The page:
July 9, 2004 |
Afghan forces arrested three Americans, including a purported former Green Beret, after raiding a jail they allegedly were running in Kabul and finding prisoners hanging from their feet, officials said Thursday. The U.S. military, facing a widening inquiry into prisoner abuse, quickly distanced itself from the three, who had been posing as American agents. They were detained Monday. "The U.S.
February 23, 2013 |
KABUL, Afghanistan -- Afghan security forces foiled an apparent suicide bomber in central Kabul on Sunday morning but attackers struck police and intelligence offices in two other eastern cities, killing three people, officials said. Officers with the National Directorate of Security shot and killed a suicide bomber who was driving a sport-utility vehicle packed with explosives on a road leading to one of the intelligence agency's offices in Kabul's Wazir Akbar Khan neighborhood, officials said.
August 27, 1986 |
Massive explosions tore through an army ammunition depot in Kabul, Afghanistan, early today, lighting the sky with flames that rose more than 1,000 feet high, Western diplomatic sources said. There was no immediate word on casualties, according to the sources, who spoke on condition of anonymity. State-run Kabul Radio reported that the explosions were the result of an accident, the sources said. But Western sources said Muslim rebels may have been responsible.
September 28, 2009 |
During last year's campaign, Barack Obama stressed that while he wanted to withdraw from Iraq, he was no pacifist. "As president," he said on July 15, 2008, "I will make the fight against Al Qaeda and the Taliban the top priority that it should be. This is a war that we have to win." He began to make good on his word on March 27 when he announced a "comprehensive new strategy for Afghanistan and Pakistan" that included 21,000 additional troops. The goal, he said, was to "reverse the Taliban's gains" and "prevent Afghanistan from becoming the Al Qaeda safe haven that it was before 9/11."
June 11, 2013 |
KABUL, Afghanistan -- A suicide bomber detonated his vehicle in front of the Supreme Court in the Afghan capital on Tuesday, several hundred yards from the U.S. Embassy, killing 17 people and wounding 38, police said. The Taliban claimed responsibility in a statement sent to reporters, adding that the bomber, whom it identified as an engineer named Abdul Wajid, detonated his explosives-packed Toyota Corolla in front of the “so-called Supreme Court of the Kabul government.” The dead and wounded were all civilians and included court employees, women and children, said Gen. Mohammad Daud Amin, Kabul's deputy police chief.
February 10, 2013 |
KABUL, Afghanistan - Gen. Joseph F. Dunford Jr. took over Sunday as the newest and probably last U.S. commander in Afghanistan, tasked with ending America's longest war even as insurgents continue to challenge the U.S.-backed Afghan government. Dunford, a four-star Marine officer, arrives as the U.S.-led NATO coalition has dismantled three-quarters of its 800 bases and watches to see whether the Afghan security forces it trained can keep the Taliban insurgency at bay. A ceremony inside the coalition's heavily guarded compound in Kabul marked the end of the 19-month tenure of Gen. John R. Allen, whose command was marred by a rash of deadly “insider” attacks by Afghan forces against their U.S. and NATO trainers and strained relations with Afghan President Hamid Karzai.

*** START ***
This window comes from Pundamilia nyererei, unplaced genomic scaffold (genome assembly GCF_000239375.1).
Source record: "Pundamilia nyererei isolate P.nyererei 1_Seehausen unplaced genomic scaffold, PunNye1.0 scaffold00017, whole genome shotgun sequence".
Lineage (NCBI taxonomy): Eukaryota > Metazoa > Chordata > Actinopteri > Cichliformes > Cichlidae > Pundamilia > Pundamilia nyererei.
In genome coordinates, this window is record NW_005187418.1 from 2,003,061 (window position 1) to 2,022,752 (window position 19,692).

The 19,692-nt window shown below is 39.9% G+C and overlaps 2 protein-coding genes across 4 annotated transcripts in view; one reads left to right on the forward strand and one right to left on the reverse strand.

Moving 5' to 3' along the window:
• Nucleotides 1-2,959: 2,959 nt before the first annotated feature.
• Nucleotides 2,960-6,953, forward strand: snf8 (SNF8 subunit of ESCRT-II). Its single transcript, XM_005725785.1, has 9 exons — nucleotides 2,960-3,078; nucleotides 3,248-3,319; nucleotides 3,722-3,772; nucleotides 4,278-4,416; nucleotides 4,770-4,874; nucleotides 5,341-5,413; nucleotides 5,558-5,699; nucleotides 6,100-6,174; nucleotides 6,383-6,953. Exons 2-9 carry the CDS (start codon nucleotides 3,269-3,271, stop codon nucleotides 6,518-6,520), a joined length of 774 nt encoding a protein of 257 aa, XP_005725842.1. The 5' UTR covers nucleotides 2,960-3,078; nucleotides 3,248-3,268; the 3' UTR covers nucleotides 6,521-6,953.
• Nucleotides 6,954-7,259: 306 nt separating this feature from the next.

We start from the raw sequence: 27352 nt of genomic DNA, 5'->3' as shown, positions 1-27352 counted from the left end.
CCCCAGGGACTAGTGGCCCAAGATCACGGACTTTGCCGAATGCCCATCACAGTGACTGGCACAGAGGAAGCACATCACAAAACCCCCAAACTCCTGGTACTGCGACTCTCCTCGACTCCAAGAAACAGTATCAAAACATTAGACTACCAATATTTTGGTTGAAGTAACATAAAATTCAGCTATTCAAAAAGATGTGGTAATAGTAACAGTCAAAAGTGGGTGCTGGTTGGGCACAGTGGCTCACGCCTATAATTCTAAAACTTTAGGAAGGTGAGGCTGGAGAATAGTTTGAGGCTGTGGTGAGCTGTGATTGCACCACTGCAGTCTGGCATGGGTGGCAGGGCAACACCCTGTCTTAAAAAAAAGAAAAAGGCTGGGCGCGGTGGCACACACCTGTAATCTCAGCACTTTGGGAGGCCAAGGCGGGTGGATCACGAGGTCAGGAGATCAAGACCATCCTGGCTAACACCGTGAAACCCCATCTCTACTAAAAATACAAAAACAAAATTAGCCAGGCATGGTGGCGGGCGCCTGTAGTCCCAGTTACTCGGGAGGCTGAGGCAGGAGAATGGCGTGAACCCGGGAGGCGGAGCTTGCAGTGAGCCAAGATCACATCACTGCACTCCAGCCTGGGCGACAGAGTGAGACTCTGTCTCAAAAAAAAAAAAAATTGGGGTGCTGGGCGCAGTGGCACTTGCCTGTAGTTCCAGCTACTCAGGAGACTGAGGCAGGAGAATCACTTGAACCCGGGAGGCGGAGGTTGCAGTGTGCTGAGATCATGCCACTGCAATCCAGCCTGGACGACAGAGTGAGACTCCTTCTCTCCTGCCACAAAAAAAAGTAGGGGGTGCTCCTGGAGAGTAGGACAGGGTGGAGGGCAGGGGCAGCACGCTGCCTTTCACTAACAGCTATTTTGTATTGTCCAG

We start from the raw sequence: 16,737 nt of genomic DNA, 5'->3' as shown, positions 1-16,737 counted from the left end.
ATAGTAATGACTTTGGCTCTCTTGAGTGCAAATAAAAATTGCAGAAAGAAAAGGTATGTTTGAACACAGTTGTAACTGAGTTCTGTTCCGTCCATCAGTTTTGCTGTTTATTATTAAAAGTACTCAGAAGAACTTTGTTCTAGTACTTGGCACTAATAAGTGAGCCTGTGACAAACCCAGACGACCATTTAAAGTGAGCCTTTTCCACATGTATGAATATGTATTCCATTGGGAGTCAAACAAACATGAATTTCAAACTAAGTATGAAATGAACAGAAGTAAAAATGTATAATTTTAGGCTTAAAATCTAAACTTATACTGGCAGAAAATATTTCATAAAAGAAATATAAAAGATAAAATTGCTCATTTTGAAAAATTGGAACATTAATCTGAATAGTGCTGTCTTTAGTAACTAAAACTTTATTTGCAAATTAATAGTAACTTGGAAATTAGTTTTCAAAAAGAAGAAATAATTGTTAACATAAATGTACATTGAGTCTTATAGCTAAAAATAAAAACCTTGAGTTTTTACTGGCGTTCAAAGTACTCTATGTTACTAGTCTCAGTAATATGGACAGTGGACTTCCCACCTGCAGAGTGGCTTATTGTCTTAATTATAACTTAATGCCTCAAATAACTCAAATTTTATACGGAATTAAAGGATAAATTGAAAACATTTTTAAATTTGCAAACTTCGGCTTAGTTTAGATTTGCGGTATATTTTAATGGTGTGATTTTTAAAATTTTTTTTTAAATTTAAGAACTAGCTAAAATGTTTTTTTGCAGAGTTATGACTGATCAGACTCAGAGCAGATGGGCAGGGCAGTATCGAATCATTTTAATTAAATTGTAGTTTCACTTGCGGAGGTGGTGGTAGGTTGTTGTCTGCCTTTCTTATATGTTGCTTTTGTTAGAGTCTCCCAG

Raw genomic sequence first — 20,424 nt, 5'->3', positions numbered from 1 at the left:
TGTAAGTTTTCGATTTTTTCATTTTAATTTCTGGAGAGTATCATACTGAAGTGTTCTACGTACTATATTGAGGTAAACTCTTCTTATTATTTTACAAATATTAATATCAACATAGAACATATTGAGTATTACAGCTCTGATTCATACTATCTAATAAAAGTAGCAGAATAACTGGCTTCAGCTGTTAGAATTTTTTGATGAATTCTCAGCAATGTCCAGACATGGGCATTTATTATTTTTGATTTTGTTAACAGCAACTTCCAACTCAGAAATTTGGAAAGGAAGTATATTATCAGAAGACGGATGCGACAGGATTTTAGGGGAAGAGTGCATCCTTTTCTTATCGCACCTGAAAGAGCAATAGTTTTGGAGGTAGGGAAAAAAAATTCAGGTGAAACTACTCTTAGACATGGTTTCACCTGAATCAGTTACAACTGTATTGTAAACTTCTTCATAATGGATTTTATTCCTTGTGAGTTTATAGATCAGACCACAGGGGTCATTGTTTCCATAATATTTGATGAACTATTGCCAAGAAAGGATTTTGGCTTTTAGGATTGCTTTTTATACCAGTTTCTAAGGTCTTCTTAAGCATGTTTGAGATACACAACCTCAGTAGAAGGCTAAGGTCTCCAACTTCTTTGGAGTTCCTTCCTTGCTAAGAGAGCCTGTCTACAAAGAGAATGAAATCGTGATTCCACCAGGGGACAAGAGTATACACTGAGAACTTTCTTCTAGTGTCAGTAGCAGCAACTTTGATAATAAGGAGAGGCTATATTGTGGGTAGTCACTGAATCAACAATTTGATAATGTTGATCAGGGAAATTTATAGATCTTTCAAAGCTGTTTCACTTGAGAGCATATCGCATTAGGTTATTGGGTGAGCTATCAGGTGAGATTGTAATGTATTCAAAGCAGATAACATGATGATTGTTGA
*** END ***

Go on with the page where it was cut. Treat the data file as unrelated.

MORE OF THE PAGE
February 24, 2013 |
KABUL, Afghanistan -- Afghan President Hamid Karzai on Sunday ordered U.S. special forces troops to leave a strategic eastern province, accusing the Americans and Afghans working for them of torturing and abducting civilians. Karzai's office charged that in Wardak province, southwest of Kabul, a university student who was detained during a U.S. operation was later found with his head and fingers cut off. In another case, U.S. forces allegedly detained nine villagers who are still missing.
October 29, 2011 |
As many as 13 Americans were killed Saturday when a suicide bomber struck their armored military bus in Kabul, in what may be the single deadliest attack on U.S. citizens in the Afghan capital since the war began a decade ago. A U.S. official said the death toll was believed to be 13 U.S. citizens: five service members and eight civilian contractors. But, the official said, a Canadian and at least one British national could also be among the dead. The full extent of the casualties was unclear, he said, because the massive explosion had made identifying the dead difficult.
August 17, 2012 |
WASHINGTON - The Obama administration plans to double the size of a rural police force in Afghanistan and arm it with heavier weapons to fight insurgents as U.S. troops withdraw, despite Pentagon and Afghan government concern about the village self-defense units becoming predatory criminal gangs or defecting to the Taliban. The danger was highlighted Friday when a new member of the Afghan Local Police shot and killed two U.S. special operations troops and wounded a third moments after they gave him his service weapon during a ceremony for new recruits in the western province of Farah.
December 2, 2009
President Obama's decision to send 30,000 more troops to Afghanistan pleased many military officials, who said they believe the bolstered forces will be able to execute a more robust counterinsurgency strategy. With two decisions to increase troop levels this year, Obama has nearly doubled American combat power in Afghanistan, Pentagon officials noted Tuesday. And while Army Gen. Stanley A. McChrystal did not get the 40,000 additional troops he reportedly requested, one Defense official said McChrystal would not have to scale back any of his plans to take on Taliban forces in eastern and southern Afghanistan.